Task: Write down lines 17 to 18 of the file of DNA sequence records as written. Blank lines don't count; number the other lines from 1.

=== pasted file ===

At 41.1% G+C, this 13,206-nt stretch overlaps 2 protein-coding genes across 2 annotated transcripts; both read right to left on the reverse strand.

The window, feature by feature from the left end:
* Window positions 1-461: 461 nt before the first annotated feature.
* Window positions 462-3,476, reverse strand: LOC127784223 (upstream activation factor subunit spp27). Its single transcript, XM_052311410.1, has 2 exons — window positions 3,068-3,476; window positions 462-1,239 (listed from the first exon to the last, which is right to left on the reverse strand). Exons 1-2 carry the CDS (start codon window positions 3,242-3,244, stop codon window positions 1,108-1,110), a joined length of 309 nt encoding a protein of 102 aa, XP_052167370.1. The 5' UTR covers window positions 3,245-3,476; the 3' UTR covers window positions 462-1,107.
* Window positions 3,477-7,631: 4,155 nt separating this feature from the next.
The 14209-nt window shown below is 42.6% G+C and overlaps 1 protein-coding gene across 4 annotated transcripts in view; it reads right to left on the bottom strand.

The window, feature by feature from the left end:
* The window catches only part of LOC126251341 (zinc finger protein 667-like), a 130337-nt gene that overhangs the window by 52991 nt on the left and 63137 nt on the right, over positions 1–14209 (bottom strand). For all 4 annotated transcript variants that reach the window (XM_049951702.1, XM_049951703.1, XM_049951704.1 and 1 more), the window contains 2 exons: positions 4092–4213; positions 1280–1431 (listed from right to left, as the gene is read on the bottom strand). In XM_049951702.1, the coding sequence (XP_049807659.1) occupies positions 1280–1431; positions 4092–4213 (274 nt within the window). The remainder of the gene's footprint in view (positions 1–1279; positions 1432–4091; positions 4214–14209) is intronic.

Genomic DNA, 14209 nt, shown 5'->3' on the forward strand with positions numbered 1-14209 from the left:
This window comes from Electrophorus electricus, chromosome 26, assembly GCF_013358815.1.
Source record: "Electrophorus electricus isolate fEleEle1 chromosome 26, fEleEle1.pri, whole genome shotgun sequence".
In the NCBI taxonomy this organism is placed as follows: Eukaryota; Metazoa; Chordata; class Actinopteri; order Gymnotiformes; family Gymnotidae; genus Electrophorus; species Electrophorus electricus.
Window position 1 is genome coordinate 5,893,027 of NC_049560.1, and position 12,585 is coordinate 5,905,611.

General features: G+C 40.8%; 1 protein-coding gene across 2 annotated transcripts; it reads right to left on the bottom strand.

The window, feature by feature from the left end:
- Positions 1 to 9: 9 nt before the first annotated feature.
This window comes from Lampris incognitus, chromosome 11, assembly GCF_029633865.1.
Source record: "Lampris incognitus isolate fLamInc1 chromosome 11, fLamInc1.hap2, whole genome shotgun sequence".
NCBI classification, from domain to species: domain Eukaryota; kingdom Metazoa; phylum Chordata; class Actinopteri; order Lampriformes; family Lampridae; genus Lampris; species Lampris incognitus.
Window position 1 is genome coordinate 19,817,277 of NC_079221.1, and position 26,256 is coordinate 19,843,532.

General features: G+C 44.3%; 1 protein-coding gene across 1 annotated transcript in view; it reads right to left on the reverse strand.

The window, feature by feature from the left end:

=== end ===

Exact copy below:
This window comes from Lampris incognitus, chromosome 11, assembly GCF_029633865.1.
Source record: "Lampris incognitus isolate fLamInc1 chromosome 11, fLamInc1.hap2, whole genome shotgun sequence".